Capturing the complexities of working with abused children, Heineman explores the intrapsychic worlds of these youngsters and examines many of the paradoxes and complications encountered when treating them. The book traces the interplay of neurobiological and psychological facets of behavior to show how abuse derails normal development and how psychodynamic psychotherapy can reestablish emotional connections. Chapters highlight special issues involved when working with children who have been physically, sexually, and emotionally abused, exploring memory and disclosure, dissociation and externalization, and the relationship between action and spoken language. The book also addresses important factors in understanding and working with parents and caregivers and reviews such relevant legal issues as the process of court-ordered evaluations. Throughout, clinical vignettes illustrate the practical applications of concepts and theories discussed.
Table of Contents
1. What Is Abuse and Who Decides?
2. Treating a Mocing Target: Developmental Considerations in Work with Abused Children
3. A Template for Developmentally Informed Evaluations
4. Neurobiology and Psychology: The Formation and Meaning of Symptoms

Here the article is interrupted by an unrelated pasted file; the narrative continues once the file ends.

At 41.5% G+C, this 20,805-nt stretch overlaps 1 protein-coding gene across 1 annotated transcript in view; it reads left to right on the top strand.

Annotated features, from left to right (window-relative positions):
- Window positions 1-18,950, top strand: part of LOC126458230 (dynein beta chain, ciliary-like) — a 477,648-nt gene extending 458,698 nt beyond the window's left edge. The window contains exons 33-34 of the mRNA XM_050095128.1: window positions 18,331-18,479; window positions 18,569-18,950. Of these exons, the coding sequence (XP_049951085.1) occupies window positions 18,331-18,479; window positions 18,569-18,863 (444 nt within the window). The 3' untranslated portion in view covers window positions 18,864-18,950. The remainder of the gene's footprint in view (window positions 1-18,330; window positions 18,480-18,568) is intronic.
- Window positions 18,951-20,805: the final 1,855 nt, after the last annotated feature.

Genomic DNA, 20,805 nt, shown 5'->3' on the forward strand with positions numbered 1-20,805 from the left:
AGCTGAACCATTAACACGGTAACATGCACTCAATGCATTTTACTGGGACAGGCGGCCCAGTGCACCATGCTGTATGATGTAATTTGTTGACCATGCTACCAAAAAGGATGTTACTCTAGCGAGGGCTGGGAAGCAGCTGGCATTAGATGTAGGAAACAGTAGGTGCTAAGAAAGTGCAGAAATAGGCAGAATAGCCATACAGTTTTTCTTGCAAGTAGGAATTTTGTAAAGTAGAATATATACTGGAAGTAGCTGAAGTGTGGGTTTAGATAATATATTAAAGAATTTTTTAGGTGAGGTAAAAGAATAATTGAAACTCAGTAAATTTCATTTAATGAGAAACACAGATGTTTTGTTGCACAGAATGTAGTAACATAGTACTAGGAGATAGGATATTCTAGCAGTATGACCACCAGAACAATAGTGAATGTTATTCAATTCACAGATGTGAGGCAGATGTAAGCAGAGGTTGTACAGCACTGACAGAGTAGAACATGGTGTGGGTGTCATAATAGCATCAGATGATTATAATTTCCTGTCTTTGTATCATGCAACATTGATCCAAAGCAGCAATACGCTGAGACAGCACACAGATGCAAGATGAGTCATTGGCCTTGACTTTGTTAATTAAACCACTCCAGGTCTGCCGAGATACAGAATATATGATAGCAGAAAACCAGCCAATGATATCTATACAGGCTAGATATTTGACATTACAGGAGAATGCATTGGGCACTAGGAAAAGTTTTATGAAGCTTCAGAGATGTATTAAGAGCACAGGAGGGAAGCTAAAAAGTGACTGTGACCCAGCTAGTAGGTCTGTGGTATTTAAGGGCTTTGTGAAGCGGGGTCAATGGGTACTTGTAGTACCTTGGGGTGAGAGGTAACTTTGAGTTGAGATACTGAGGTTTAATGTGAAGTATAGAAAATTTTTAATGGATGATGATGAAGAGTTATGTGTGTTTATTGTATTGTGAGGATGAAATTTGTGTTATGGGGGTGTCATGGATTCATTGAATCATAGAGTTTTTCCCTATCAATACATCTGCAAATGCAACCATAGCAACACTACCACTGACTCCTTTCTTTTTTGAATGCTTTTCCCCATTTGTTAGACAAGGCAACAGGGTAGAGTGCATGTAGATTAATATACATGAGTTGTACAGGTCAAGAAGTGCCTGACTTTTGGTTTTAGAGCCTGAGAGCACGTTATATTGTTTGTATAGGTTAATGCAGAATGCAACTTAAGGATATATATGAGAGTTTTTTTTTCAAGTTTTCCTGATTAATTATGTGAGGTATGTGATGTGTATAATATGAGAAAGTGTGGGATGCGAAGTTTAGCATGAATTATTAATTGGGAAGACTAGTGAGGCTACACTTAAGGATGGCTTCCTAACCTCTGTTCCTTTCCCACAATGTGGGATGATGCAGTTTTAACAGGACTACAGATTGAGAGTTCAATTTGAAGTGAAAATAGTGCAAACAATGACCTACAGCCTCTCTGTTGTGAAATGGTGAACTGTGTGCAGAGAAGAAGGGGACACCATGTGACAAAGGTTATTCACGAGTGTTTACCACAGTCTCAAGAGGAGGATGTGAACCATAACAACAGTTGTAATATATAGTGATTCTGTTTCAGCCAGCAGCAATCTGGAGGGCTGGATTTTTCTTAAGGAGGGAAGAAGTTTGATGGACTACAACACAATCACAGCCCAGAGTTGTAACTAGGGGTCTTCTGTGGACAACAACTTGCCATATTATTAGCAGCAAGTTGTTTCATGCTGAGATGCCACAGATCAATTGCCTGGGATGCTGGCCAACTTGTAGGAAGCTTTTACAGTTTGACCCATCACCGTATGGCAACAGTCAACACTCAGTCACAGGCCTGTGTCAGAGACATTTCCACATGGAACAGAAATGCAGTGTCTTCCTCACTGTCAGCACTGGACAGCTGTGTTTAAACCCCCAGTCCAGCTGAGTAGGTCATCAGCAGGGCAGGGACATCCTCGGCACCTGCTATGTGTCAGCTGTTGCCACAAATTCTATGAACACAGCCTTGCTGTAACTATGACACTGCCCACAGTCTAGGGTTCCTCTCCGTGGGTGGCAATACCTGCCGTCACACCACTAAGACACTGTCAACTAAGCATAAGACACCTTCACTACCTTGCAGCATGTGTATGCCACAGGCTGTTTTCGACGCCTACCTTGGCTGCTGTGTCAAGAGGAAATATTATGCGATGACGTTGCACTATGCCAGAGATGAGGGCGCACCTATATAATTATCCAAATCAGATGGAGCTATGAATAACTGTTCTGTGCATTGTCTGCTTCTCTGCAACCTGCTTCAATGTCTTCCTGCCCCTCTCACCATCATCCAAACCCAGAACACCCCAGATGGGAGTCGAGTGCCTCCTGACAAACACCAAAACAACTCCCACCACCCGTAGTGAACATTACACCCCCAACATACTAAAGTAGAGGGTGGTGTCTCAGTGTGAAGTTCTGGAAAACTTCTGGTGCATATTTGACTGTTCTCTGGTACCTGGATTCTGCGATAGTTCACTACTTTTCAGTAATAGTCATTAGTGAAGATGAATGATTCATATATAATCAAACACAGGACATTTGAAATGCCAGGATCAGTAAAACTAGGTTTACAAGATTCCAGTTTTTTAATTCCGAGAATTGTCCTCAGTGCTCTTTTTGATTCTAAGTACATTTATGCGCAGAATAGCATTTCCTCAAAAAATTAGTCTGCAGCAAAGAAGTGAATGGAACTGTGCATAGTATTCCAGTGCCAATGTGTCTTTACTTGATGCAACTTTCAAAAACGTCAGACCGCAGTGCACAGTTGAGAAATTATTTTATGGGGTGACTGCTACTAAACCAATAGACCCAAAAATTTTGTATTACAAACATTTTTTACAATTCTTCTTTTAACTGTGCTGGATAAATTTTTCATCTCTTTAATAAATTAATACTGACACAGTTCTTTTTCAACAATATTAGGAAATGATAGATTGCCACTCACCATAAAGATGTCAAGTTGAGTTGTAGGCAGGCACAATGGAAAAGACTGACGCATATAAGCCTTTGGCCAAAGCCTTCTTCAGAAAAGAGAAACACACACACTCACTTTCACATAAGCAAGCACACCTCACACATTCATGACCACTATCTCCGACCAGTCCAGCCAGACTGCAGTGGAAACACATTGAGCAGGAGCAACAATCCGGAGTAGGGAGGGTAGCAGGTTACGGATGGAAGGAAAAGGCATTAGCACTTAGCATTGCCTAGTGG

5. Memory and Disclosure
6. Looking Outward: Externalization and Dissociation
7. The Paradox of Language in Treating the Unspeakable
8. Good Guys and Bad Guys
9. Collaborative Work with Parents of Abused Children
10. In Harm's Way
11. ...and a Cast of Thousands: The Interface between Legal and Clinical Considerations
"Dr. Heineman has given us a remarkable 'guide for the perplexed' as we make our way in this largely uncharted domain. Her book is an essential resource for coming to grips with the psychic impact of child abuse and for developing ways of working in depth with traumatized individuals of all ages....Through richly detailed, often brilliant clinical illustrations, Dr. Heineman reminds us that the capacity to tolerate contradiction and ambiguity is among the surest signs of wisdom....This is a book worth not only reading, but consulting again and again when we need to restore a sense of balance and direction to our work."
-From the Foreword by Alicia F. Lieberman, PhD, University of California, San Francisco
from the publisher's website